Monday, November 16, 2009

Apache Acorn Cakes

Live Oak Acorns

After my experience at the Earth Skills Rendezvous with gathering, preparing and then eating a mess of Chestnut Oak acorns I decided to give it a try here in South Florida. I’ve never seen a Chestnut Oak this far south so I knew that tree was off the list. What we do have in abundance is our very large and stately Live Oak trees. If I were to pick a favorite tree, here in Florida at least, it would be the Live Oak.  These majestic, and often moss-draped oaks, with their massive low hanging  branches just seem to scream...Deep South.

I’ve bit into acorns from several of the other seven members of the White Oak that are native to Florida and with the exception of the Live Oak the only other tree that didn’t have a very strong and bitter taste of tannin was the Bluejack Oak which is actually odd as it’s a member of the Red Oak family, known to be very bitter.  I don’t know if it’s a seasonal or location thing or not and I’ve only sampled a few acorns in a very small area but my taste test definitely ruled out everything but the Live Oak. I’m quite sure that prepared properly, and with many changes of water, any of the White Oak family acorns could be made edible.  We know that the Glades Indians that were native to this area relied heavily on acorns as a staple of their diet and I doubt that they totally shunned all but the Live Oak.

It did take me a bit of hiking around to locate a tree that had a bumper crop of acorns. I found a medium size tree growing on the edge of a large pasture that had acorns hanging on just about every branch and the ground under the tree had more than enough acorns that had dropped to fuel my small experiment. I picked up about two full cups from the ground and pulled off maybe a double handful from several of the low branches that I could reach.  It’s fairly easy to tell if the acorns that are still on the tree are ripe. If they fall out of their cup with just the lightest touch – they are ready. If you have to tug on them, just leave them. They’re not fully ripe yet. Another way is to shake the tree or branches. The ripe acorns will fall from the tree.

If you’re picking them off the ground just take the best looking nuts. Any that are black or that have any holes are either slightly rotten or may have a worm in them. Just as a side bar, in a true survival situation, or if you’re maybe just curious, the grubs in acorns are a good source of protein. I once ate a batch of them that had been stir fried in rabbit fat on a flat rock with just a touch of wild mint for flavoring. I found them to be very tasty but;  do consider this  – I was really hungry at the time. I’m talking wolfing down rabbit eyeballs wrapped in raw liver kind of hungry.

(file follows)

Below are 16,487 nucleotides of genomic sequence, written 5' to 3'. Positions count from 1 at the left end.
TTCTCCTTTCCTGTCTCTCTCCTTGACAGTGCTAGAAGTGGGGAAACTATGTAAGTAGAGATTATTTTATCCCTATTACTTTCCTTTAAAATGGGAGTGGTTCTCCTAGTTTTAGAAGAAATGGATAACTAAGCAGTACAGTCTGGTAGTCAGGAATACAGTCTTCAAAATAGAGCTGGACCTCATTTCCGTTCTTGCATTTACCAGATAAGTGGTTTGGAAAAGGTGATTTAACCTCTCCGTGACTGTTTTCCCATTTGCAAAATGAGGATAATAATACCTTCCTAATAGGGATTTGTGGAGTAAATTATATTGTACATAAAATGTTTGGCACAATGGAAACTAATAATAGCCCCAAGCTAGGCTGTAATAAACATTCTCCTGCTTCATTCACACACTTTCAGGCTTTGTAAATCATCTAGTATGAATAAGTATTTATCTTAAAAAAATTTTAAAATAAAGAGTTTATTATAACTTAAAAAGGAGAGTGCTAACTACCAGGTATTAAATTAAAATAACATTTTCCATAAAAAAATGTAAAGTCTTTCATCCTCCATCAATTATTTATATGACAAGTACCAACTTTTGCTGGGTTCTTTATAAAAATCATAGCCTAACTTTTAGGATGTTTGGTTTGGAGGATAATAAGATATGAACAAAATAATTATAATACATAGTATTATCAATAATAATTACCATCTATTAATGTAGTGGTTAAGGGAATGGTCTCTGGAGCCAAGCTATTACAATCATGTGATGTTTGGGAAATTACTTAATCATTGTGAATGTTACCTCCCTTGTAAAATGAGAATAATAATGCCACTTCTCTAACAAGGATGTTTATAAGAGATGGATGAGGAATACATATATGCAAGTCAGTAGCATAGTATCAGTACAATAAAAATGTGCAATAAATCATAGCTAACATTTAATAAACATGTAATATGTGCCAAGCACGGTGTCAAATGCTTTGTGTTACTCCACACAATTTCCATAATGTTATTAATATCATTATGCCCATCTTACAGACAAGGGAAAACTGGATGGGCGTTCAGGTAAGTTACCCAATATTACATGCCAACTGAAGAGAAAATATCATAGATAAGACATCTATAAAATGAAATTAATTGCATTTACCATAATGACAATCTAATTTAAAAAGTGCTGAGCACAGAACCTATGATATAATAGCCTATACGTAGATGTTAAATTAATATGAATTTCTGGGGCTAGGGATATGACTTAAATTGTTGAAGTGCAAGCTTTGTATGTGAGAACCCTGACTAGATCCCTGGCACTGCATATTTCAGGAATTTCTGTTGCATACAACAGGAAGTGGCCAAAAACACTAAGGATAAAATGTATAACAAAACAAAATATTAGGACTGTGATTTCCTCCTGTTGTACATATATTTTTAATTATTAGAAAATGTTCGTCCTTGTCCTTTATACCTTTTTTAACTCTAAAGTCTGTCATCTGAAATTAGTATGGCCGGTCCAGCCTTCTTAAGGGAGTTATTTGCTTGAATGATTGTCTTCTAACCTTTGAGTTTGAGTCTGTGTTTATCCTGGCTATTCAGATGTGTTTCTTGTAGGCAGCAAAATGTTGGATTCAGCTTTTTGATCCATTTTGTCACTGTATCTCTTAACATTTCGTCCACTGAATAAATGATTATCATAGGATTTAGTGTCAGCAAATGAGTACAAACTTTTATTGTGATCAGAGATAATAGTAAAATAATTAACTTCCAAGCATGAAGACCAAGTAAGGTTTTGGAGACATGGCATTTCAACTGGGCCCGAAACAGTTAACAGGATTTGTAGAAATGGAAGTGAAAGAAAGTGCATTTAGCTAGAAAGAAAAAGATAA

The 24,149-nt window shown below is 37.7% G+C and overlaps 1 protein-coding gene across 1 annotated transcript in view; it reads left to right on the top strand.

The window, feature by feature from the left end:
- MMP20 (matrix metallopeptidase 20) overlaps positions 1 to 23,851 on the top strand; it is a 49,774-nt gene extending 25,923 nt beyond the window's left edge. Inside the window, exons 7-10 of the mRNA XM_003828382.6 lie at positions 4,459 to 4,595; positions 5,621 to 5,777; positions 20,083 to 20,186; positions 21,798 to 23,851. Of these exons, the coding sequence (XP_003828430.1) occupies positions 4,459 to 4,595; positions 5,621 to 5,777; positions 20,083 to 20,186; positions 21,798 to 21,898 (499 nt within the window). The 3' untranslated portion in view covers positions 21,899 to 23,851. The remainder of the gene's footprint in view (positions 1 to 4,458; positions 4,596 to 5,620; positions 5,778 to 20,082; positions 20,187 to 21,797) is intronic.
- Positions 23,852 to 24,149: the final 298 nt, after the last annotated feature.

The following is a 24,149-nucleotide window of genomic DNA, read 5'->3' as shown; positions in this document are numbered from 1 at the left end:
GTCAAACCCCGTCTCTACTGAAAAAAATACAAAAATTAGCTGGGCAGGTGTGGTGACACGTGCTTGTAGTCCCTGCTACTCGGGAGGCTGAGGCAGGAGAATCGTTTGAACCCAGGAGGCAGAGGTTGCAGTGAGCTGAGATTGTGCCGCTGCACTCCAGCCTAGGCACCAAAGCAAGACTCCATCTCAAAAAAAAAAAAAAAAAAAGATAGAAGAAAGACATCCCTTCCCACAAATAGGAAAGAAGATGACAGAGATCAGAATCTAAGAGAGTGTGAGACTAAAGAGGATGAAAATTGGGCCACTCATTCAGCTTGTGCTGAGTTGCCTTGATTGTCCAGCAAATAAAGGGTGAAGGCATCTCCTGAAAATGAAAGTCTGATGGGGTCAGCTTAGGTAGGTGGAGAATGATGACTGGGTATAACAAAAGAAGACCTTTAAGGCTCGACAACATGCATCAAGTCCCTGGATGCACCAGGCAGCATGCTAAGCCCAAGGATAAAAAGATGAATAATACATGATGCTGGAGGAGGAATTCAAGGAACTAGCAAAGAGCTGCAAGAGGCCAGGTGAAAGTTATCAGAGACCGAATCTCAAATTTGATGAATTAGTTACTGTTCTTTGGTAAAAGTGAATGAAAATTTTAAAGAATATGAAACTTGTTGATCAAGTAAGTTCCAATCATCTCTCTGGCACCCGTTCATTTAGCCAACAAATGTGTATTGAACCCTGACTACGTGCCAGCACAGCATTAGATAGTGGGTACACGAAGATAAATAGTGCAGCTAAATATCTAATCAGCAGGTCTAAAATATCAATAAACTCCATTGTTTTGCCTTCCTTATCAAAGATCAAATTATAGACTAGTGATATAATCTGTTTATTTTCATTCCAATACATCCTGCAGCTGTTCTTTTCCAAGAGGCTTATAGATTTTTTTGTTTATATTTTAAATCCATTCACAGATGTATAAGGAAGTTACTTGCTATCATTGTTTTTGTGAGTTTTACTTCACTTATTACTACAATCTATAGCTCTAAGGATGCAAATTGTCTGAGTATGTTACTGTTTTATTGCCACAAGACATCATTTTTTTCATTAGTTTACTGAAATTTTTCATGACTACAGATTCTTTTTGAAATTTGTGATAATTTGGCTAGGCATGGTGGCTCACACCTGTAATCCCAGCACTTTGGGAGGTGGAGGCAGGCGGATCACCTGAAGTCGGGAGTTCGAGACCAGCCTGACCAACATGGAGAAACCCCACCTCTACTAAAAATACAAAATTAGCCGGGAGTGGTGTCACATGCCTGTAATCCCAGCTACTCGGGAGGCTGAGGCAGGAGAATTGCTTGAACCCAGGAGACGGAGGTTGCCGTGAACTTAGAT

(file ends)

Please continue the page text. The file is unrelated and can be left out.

After getting home with what I hoped would be my dinner for the day I got started by first putting all the acorns into a medium size cook pot and bringing the water to a boil for about three minutes. I them poured the water off and let it cool down to room temperature. Using the pliers on my Leatherman Multitool I squeezed each nut until the hull split. The hot water bath made this very easy. I found that by squeezing from the  pointed ends with just a slight effort I could split the hulls just about in half. I then used the tip of my knife blade to pop the meat out. I ended up with about two cups of acorn nuts.

The next step was to chop the acorns into smaller pieces. I used my knife again much the same way one would dice vegetables. I then dumped the sliced and diced acorns bits into a clean change of water, set the burner to Medium heat and brought the water to a slow rolling boil. I maintained the slow boil for three minutes then poured off the now slightly tannic stained water, added a fresh change of water and repeated the boiling process another two times. At the end of the third boil I drained off all the water and did a taste test. As expected the acorns no longer tasted even the least bit bitter. They actually had a mild, musky, sort of mushroom taste. Not bad at all.

At this stage I set the acorns aside and let them dry overnight. The next day I used my coffee grinder and turned the small bits into something that closely resembled fine flour.

With just a second or two of web surfing I found this simple recipe for Apache Acorn Cakes:
1 cup acorn meal, ground fine
1 cup cornmeal
1/4 cup honey
pinch of salt

Mix the ingredients with enough warm water to make a moist, not sticky dough. Divide into 12 balls. Let rest, covered, for 10 minutes or so. With slightly moist hands, pat the balls down into thick tortilla-shaped breads. Bake on an ungreased cast iron griddle over campfire coals or on clean large rocks, propped up slightly before the coals. If using the stones, have them hot when you place the cakes on them. You’ll have to lightly peel an edge to peek and see if they are done. They will be slightly brown. Turn them over and bake on the other side, if necessary.

I followed the recipe to the letter except for the part about cooking over a campfire. I used the wife’s electric stove set to medium heat instead and lo-and-behold ; before you could skin your Granny’s Persian cat, I had real live Apache Corn Cakes; and – believe it or not, they were very tasty. I’m thinking  that ¼ of honey may have a lot to do with the good taste.  As soon as I find the time my next acorn project might be to take a stab at making some bread. A few more hours in the kitchen and I may have to think about wearing an apron and one of those funny white hats – not.

No comments:

Post a Comment